1993–94 Frankie KingM Western Carolina SG / PG Junior
1994–95 Frankie King (2) Western Carolina SG / PG Senior
1995–96 Anquell McCollum Western Carolina SG Senior
1996–97 Johnny Taylor Chattanooga SF Senior
1997–98 Bobby PhillipsC Western Carolina SF Senior
1997–98 Chuck VincentM Furman PF / C Senior
1998–99 Sedric Webber College of Charleston F Senior
1999–00 Tyson Patterson Appalachian State PG Senior
2000–01 Jody Lumpkin College of Charleston C Senior
2001–02 Dimeco ChildressC East Tennessee State SG Senior
2001–02 Jason ConleyM VMI SG / SF Freshman
2002–03 Troy Wheless College of Charleston SG Senior
2003–04 Zakee Wadood East Tennessee State SF Senior
2004–05 Brendan Winters Davidson SG Junior
2005–06 Elton Nesbitt Georgia Southern PG Senior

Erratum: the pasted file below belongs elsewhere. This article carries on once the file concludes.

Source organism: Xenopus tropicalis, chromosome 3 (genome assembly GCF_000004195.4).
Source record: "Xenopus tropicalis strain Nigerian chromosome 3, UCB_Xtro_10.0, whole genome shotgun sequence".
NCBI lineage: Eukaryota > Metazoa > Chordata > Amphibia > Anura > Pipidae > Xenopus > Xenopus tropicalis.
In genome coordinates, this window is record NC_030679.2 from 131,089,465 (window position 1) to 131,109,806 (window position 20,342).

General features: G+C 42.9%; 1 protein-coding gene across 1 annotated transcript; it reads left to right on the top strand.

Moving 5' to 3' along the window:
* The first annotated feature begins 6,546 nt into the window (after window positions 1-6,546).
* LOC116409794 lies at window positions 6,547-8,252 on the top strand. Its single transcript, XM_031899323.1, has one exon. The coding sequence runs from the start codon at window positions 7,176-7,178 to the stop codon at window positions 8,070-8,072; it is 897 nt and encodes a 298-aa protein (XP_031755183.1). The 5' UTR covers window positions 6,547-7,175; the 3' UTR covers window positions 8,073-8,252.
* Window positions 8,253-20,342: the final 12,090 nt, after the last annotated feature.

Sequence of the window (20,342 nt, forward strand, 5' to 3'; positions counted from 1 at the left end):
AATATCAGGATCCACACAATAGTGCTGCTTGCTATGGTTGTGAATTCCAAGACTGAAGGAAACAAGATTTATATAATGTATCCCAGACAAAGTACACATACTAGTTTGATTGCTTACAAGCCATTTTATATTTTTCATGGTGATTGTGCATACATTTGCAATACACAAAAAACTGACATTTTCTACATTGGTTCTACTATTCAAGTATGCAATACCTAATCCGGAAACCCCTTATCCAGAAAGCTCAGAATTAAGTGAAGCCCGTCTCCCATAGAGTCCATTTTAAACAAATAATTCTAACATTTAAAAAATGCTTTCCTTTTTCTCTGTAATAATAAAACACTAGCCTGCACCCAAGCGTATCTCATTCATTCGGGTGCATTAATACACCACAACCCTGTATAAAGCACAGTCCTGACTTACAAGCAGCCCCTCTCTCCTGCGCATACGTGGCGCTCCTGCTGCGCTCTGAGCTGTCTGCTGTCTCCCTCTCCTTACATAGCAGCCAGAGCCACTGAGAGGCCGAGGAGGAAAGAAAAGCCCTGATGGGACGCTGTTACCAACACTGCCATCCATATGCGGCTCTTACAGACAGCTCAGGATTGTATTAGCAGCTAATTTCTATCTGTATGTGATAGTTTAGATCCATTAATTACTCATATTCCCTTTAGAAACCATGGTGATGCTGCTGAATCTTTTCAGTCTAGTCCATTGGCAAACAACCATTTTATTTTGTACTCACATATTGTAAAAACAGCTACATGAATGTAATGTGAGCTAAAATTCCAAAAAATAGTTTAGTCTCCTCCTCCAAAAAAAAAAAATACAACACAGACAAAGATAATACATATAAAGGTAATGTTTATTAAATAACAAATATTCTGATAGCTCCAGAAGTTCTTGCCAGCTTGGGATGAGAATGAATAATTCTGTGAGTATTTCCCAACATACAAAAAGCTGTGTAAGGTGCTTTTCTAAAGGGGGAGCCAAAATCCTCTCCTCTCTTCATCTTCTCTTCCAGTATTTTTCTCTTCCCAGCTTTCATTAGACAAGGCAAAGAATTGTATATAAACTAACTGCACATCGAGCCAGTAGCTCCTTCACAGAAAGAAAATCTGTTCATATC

2006–07 Kyle Hines UNC Greensboro PF Junior
2007–08 Stephen Curry Davidson SG / PG Sophomore
2008–09 Stephen Curry (2) Davidson SG / PG Junior
2009–10 Noah DahlmanC Wofford F Junior
2009–10 Donald SimsM Appalachian State PG Junior
2010–11 Drew Goudelock College of Charleston SG / PG Senior
2011–12 De'Mon BrooksC Davidson SF Sophomore
2011–12 Jake CohenM Davidson PF Junior
2012–13 Jake Cohen (2) Davidson PF Senior
2013–14 De'Mon Brooks (2) Davidson SF Senior
2014–15 Karl Cochran Wofford SG Senior
2015–16 Stephen Croone Furman SG Senior
2016–17 Devin Sibley Furman SG Junior
2017–18 Desonta BradfordC East Tennessee State PG Senior
2017–18 Fletcher MageeM Wofford SG Junior
2018–19 Fletcher Magee (2) Wofford SG Senior